Sunday, January 23

Cameroon: European Parliament Considering Targeted Sanctions on Human Rights violators

By: Boris Esono Nwenfor

The European Parliament has called on the High Representative of the Union for Foreign Affairs and Security Policy to consider adopting targeted sanctions towards those responsible for human rights violations, using the Global Human Rights Sanctions Regime.

This is one of thirteen (13) decisions taken by the European Parliament on November 23, 2021, titled European Parliament resolution on the human rights situation in Cameroon. Should this be implemented, it will be the first time that those who are seen to be the perpetrators of human rights violations (both government and separatist fighters have been accused of human rights violations) have been held responsible on the international scene.

The motion for a resolution with the request for inclusion in the agenda for a debate on cases of breaches of human rights, democracy and the rule of law pursuant to Rule 114 of the Rules of Procedure on the human rights situation in Cameroon was made by Barry Andrews, Petras Auštrevičius, Dita Charanzová, Olivier Chastel, Bernard Guetta, Irena Joveva, Ilhan Kyuchyuk, Karen Melchior, Frédérique Ries, Michal Šimečka, Nicolae Ştefănuță, Ramona Strugariu, Dragoş Tudorache, Hilde Vautmans on behalf of the Renew Group.

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“Urges President Paul Biya’s government and the Anglophone separatists to initiate, without further ado, peace talks to avoid a further dramatic escalation of the humanitarian situation in Cameroon and to put an end to the human rights violations this conflict has prompted; calls on both sides of the conflict to cease staging reprisal attacks against one another, which purposefully target civilians suspected of affiliation with either government or separatist forces,” the resolution from the European Parliament read in part.

The ongoing conflict in the North West and South West Regions of Cameroon has internally displaced over 1 million people and according to the European Civil Protection and Humanitarian Aid Operations (ECHO) report on Cameroon of 5 October 2021, over 2.2 million people are requiring humanitarian assistance and over 66,000 have sought refuge in neighbouring Nigeria.

On this matter, the European Parliament said: “… all parties to the conflict immediately provide unfettered humanitarian access, given that 2.2 million people are now in humanitarian need and stresses that humanitarian assistance currently provides life-saving support and protection to large portions of the population, including refugees from Nigeria and the Central African Republic; deplores, therefore, the fact that over 40,000 people were denied food assistance due to insecurity and roadblocks in the North-West and the South-West regions, as well the recent attacks on health facilities and the fact that humanitarian activities were banned under lockdown.”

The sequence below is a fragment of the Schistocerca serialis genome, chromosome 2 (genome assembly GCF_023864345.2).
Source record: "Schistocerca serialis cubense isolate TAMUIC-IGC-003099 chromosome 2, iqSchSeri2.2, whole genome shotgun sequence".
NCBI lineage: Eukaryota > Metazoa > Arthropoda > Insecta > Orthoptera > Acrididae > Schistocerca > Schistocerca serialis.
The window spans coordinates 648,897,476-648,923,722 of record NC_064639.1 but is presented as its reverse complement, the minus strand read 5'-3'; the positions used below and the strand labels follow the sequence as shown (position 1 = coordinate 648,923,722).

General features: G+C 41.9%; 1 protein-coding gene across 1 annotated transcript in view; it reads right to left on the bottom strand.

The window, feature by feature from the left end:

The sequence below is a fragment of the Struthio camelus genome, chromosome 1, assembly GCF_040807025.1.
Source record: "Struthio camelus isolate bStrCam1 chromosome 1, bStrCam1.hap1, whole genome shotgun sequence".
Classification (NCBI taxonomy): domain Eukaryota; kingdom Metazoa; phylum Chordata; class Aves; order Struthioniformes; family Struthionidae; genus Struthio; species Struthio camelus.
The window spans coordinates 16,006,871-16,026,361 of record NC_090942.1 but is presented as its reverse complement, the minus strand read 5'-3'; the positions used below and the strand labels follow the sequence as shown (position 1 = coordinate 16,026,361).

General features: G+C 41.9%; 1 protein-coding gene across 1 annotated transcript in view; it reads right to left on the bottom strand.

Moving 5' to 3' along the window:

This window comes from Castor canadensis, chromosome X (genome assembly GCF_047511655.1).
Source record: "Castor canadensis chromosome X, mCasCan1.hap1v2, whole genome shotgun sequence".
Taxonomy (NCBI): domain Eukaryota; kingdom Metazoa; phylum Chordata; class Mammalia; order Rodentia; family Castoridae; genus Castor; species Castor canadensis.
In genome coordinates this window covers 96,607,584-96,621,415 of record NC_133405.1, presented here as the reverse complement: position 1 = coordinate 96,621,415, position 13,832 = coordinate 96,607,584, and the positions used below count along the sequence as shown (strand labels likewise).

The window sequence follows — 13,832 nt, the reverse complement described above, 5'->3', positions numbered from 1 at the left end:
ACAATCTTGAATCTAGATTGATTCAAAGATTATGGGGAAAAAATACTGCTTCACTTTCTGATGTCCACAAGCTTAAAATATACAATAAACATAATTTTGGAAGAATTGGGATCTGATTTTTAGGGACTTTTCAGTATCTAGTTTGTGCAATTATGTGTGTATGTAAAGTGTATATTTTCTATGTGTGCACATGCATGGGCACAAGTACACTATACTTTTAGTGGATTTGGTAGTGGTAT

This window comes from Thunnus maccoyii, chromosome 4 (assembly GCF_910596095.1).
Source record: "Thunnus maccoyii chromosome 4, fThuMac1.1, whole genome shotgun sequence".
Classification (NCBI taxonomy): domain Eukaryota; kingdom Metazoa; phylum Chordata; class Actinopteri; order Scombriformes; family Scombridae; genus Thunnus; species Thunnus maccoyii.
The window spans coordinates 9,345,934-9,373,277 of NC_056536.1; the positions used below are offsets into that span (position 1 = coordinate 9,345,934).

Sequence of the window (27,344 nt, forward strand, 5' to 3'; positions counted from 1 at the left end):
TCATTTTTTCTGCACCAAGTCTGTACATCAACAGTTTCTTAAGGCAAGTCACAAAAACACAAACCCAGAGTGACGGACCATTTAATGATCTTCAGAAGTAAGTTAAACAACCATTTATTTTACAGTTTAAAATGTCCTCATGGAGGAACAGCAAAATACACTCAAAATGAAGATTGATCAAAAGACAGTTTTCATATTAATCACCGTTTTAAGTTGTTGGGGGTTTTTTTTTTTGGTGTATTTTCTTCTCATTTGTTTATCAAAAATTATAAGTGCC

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Cameroon: European Parliament Considering Targeted Sanctions on Human Rights violators 1
Government force and separatist fighter have been accused of committing human rights violations 

The crisis has had a disproportionate impact on children, with 700,000 students having been deprived of their right to education due to a forced school boycott across the Anglophone Regions and, according to OCHA, teachers and students have been attacked, kidnapped, threatened, and killed in the Anglophone Regions.

The European Parliament has further urged the African Union, Central African States, United Nations and the European Union to exert pressure on the Cameroon authorities to put an end to the violence, enable humanitarian access, and develop and apply a sustainable, peaceful and democratic solution to the ongoing crisis.

The body has also recommended that the UN Security Council formally add the situation in Cameroon’s Anglophone regions to its agenda and that the UN Secretary-General provide a briefing on the situation without further delay.

Other resolutions from the European Parliament

Condemns the arbitrary arrests of political opponents and peaceful protesters, independent press and other civilians, and deplores the use of a military tribunal to try civilians, which violates international law; is concerned by serious procedural irregularities, including depriving the accused of their right to challenge the evidence against them and to present evidence in their defence, deplores the use of torture against any person by any party to the conflict.

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Calls on the Cameroonian authorities to stop railroading people into a sham trial before a military tribunal, with a predetermined outcome, capped with the imposition of the death penalty, which is unlawful under international human rights law;

Insists that the Cameroonian authorities ensure that victims of the ongoing conflict have the right to an independent, fair and effective investigation into their case and that those responsible for human rights violations and abuses be brought to justice in a fair trial; stresses that facilitating corrupt trials amounts to impunity.


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